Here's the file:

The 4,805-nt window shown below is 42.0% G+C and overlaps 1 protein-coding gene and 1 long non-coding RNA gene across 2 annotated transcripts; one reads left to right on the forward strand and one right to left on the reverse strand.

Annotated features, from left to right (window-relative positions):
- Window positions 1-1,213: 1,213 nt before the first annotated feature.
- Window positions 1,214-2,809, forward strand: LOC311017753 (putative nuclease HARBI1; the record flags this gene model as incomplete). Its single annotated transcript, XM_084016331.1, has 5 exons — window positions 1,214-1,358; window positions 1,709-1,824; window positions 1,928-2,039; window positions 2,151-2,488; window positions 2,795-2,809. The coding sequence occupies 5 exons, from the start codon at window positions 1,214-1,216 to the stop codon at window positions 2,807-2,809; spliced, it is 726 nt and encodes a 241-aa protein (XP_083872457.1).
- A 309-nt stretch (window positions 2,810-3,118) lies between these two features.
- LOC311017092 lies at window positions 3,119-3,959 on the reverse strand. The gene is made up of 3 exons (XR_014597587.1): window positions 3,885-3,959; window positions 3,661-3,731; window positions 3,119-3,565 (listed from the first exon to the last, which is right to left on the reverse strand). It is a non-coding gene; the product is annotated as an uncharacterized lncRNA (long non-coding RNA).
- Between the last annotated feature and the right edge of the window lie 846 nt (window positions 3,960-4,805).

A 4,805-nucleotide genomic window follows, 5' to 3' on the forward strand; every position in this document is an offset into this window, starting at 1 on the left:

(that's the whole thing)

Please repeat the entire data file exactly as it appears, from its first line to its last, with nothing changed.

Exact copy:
The 4,805-nt window shown below is 42.0% G+C and overlaps 1 protein-coding gene and 1 long non-coding RNA gene across 2 annotated transcripts; one reads left to right on the forward strand and one right to left on the reverse strand.

Annotated features, from left to right (window-relative positions):
- Window positions 1-1,213: 1,213 nt before the first annotated feature.
- Window positions 1,214-2,809, forward strand: LOC311017753 (putative nuclease HARBI1; the record flags this gene model as incomplete). Its single annotated transcript, XM_084016331.1, has 5 exons — window positions 1,214-1,358; window positions 1,709-1,824; window positions 1,928-2,039; window positions 2,151-2,488; window positions 2,795-2,809. The coding sequence occupies 5 exons, from the start codon at window positions 1,214-1,216 to the stop codon at window positions 2,807-2,809; spliced, it is 726 nt and encodes a 241-aa protein (XP_083872457.1).
- A 309-nt stretch (window positions 2,810-3,118) lies between these two features.
- LOC311017092 lies at window positions 3,119-3,959 on the reverse strand. The gene is made up of 3 exons (XR_014597587.1): window positions 3,885-3,959; window positions 3,661-3,731; window positions 3,119-3,565 (listed from the first exon to the last, which is right to left on the reverse strand). It is a non-coding gene; the product is annotated as an uncharacterized lncRNA (long non-coding RNA).
- Between the last annotated feature and the right edge of the window lie 846 nt (window positions 3,960-4,805).

A 4,805-nucleotide genomic window follows, 5' to 3' on the forward strand; every position in this document is an offset into this window, starting at 1 on the left: